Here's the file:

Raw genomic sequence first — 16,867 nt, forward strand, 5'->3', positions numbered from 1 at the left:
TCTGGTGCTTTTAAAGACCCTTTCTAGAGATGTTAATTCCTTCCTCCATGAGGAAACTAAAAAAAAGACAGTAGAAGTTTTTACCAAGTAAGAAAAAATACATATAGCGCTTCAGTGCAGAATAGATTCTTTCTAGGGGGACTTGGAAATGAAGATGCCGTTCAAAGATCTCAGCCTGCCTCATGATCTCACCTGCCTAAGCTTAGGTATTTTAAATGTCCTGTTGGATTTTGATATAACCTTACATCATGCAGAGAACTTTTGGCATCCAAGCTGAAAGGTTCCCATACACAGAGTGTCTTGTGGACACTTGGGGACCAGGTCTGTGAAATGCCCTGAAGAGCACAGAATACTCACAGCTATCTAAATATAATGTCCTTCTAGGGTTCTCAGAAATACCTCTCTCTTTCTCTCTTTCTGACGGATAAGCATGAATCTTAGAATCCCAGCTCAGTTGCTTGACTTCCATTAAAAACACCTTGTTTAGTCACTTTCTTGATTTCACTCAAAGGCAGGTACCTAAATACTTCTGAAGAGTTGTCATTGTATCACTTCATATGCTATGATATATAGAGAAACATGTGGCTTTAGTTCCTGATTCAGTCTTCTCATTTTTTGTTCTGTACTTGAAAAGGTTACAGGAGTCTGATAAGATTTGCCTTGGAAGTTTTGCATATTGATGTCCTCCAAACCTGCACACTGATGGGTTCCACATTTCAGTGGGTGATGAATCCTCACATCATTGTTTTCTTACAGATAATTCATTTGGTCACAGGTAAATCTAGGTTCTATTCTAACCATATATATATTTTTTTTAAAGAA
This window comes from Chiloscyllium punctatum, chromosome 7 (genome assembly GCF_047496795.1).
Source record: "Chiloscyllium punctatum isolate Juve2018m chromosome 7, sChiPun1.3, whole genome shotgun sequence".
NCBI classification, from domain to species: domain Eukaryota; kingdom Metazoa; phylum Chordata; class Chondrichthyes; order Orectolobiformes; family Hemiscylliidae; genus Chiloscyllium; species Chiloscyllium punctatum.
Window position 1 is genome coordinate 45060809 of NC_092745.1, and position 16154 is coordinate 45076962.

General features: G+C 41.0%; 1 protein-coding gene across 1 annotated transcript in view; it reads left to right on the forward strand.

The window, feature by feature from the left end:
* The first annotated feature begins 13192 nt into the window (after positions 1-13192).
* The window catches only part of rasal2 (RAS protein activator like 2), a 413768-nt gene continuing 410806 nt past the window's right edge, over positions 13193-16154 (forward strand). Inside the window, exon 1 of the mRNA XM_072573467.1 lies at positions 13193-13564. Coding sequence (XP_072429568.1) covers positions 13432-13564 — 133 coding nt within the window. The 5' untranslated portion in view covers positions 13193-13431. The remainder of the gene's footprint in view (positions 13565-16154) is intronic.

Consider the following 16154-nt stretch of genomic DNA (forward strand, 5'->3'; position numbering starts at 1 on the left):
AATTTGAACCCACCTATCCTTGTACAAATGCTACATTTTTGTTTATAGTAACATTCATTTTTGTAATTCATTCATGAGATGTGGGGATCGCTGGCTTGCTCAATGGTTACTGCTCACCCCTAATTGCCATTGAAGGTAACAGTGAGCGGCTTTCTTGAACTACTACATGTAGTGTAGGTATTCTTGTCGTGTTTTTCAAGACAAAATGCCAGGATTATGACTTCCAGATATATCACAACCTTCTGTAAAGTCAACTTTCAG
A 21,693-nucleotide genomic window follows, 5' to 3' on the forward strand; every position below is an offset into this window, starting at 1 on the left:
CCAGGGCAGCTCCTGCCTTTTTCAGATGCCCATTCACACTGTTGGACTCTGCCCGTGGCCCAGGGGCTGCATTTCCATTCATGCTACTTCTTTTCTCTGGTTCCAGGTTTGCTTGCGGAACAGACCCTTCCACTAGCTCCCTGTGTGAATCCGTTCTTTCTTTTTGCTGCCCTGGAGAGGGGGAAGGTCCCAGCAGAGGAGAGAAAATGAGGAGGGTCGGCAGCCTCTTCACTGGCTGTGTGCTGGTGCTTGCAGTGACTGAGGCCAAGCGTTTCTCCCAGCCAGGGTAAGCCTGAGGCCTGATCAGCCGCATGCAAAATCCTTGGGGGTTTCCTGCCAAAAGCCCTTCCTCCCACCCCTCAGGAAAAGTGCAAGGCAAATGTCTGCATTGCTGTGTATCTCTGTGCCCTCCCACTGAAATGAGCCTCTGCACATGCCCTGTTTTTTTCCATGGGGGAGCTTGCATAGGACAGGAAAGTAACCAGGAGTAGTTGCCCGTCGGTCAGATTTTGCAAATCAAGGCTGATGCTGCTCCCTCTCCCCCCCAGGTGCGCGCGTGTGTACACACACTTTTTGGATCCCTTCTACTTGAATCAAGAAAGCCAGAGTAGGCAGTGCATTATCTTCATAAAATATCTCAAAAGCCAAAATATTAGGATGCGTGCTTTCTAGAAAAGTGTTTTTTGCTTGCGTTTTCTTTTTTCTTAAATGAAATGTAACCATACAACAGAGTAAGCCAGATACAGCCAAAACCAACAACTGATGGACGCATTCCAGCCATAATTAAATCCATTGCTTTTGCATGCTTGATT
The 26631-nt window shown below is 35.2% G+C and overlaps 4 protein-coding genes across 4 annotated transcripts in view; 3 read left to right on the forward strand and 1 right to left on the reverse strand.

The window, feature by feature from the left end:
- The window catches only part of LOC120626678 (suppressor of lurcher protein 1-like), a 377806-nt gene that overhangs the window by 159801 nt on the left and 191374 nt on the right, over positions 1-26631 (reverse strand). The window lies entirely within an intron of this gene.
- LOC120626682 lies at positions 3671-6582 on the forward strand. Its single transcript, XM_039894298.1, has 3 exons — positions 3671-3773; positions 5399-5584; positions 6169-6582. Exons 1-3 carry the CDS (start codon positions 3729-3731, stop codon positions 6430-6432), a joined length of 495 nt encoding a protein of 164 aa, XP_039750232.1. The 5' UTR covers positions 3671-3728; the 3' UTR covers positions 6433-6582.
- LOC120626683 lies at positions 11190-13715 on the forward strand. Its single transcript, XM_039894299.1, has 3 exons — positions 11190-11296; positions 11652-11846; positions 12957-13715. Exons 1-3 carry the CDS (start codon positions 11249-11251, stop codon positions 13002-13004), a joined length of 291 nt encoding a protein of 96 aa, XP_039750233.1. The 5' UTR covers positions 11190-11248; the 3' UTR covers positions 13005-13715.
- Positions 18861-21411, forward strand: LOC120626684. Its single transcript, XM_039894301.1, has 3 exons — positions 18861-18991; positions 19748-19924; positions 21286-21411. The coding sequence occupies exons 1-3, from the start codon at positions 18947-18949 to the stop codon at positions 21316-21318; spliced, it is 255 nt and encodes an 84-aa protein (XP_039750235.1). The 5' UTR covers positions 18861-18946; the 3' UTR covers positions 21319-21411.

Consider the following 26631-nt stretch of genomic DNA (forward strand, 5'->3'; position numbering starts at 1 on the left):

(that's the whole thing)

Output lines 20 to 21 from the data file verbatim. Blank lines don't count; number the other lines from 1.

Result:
- Positions 18861-21411, forward strand: LOC120626684. Its single transcript, XM_039894301.1, has 3 exons — positions 18861-18991; positions 19748-19924; positions 21286-21411. The coding sequence occupies exons 1-3, from the start codon at positions 18947-18949 to the stop codon at positions 21316-21318; spliced, it is 255 nt and encodes an 84-aa protein (XP_039750235.1). The 5' UTR covers positions 18861-18946; the 3' UTR covers positions 21319-21411.

Consider the following 26631-nt stretch of genomic DNA (forward strand, 5'->3'; position numbering starts at 1 on the left):